This trade is a little difficult to figure out: The Tampa Bay Rays are sending hard-throwing lefty reliever Jake McGee to the Colorado Rockies for outfielder Corey Dickerson. There is also one minor leaguer involved on each side.
On the surface, it makes some sense. The Rockies had the worst bullpen ERA in the majors last season at 4.70; even by Coors Field standards, that's awful and unacceptable. But the Rockies are also unlikely contenders in 2016, so using valuable current resources for a relief pitcher seems strange, especially considering McGee has just two seasons of team control versus four for Dickerson.
As for the Rays, they certainly need offense, but they would appear to be locked in with Desmond Jennings, Kevin Kiermaier and Steven Souza Jr. in the outfield, and the overall outfield production last year wasn't terrible, ranking 15th in the majors in wOBA. They also have James Loney, Logan Morrison, Brandon Guyer and Richie Shaffer for first-base/DH duties. Plus, the bullpen was a mixed bag, ranking 20th in ERA, and the Rays lost eight games they were leading after seven innings (and went 2-13 in extra innings). A better season from closer Brad Boxberger, who served up nine home runs and 32 walks in 63 innings while losing 10 games, will help in that regard, but I don't necessarily see the Tampa Bay pen as an area of depth.
For a small-market team such as the Rays, however, it makes sense to try and flip an asset like McGee -- who, mind you, pitched just 37 innings last year -- into a bat like Dickerson's. He has always hit well: .321 career average in the minors and .299/.345/.534 line in 265 major league games. Dickerson was limited to 65 games in 2015 after missing time with plantar fasciitis and fractured ribs but hit .304/.333/.536 when he did play. In 2014, he hit 24 home runs and slugged .576. Yes, he has big home/road splits in his career (1.085 OPS at Coors, .695 on the road), but there's evidence that playing at Coors produces extreme home/road splits. I think those splits will balance out in leaving Colorado.
I suspect Dickerson will spend a lot of time DHing and backing up the other three outfielders, leaving Loney and Morrison to "battle" it out for regular duties at first base. The Rays have made nice, little additions on the offensive side of things: Brad Miller can hit against right-handers, Hank Conger should provide more offense behind the plate (although he threw out just one of 43 base stealers with the Houston Astros), maybe Jennings will actually stay healthy and Souza improves. Tampa Bay could roll out a lineup like this:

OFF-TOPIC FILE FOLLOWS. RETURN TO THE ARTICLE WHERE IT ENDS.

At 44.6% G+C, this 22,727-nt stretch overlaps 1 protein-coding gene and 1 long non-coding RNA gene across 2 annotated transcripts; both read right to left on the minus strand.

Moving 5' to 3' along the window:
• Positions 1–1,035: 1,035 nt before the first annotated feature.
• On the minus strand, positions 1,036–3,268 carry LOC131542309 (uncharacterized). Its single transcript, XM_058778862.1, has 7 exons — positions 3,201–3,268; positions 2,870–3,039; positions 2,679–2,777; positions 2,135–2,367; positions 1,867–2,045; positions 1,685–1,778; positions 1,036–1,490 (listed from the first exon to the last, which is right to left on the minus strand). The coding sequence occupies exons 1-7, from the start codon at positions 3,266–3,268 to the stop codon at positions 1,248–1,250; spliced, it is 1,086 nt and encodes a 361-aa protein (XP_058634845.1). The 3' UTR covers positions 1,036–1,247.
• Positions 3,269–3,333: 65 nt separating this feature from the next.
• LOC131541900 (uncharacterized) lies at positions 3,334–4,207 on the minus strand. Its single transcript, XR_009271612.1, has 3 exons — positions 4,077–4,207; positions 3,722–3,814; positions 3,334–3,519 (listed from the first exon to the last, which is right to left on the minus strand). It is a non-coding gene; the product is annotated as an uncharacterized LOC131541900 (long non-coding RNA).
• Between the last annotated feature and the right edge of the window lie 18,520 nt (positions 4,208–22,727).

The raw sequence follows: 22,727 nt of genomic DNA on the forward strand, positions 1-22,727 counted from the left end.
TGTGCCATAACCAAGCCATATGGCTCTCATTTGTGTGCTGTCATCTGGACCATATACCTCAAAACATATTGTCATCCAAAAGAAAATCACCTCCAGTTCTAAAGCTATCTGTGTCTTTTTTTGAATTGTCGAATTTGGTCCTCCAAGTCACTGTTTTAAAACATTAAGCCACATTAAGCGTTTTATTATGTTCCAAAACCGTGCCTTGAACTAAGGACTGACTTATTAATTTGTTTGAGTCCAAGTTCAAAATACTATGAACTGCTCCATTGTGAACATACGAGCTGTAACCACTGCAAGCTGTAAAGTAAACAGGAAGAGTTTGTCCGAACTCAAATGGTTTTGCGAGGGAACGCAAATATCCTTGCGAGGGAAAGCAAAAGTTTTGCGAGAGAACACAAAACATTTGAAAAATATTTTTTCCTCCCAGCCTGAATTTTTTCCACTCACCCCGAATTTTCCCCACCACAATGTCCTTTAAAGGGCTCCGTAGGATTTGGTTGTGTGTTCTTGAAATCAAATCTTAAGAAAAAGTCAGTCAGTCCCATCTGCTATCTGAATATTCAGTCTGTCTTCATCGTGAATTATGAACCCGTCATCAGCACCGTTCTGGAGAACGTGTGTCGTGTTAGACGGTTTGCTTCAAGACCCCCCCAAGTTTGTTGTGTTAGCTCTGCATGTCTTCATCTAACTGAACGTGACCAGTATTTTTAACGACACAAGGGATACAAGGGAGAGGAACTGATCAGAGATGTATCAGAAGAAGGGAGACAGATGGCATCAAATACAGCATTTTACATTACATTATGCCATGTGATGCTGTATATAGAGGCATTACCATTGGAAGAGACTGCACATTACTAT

SS Miller/Tim Beckham
3B Evan Longoria
2B Logan Forsythe
C Conger/Curt Casali
The Rays were 14th in the American League with 644 runs last year, but that looks like a lineup that should score more than that. If they get anything from Matt Moore and rookie Blake Snell in the rotation and don't go 2-13 again in extra innings, they have sleeper team written all over them.
As for the Rockies, I can think of two angles here. Or three. One, they couldn't find any takers for Carlos Gonzalez (or maybe they're leery of alienating a fan base after trading away Troy Tulowitzki; although all fans want to see is a winning team). Beyond that, Colorado could simply be looking to flip McGee now or during the season. Given teams' desires to stockpile bullpen depth, McGee would be a great addition to a playoff-bound team -- he's a power lefty who can pitch to both right-handed and left-handed hitters. Or, given the state of their rotation, the Rockies are just trying to build as much bullpen depth as possible, sort of going the Kansas City Royals route in which the starters aren't expected to go deep into games.
That's not a bad philosophy given the extreme environment the Rockies play in (although it doesn't solve the team's inability to hit on the road); my only issue is that McGee has only two seasons left until free agency. Do you see the Rockies contending in 2016 or 2017?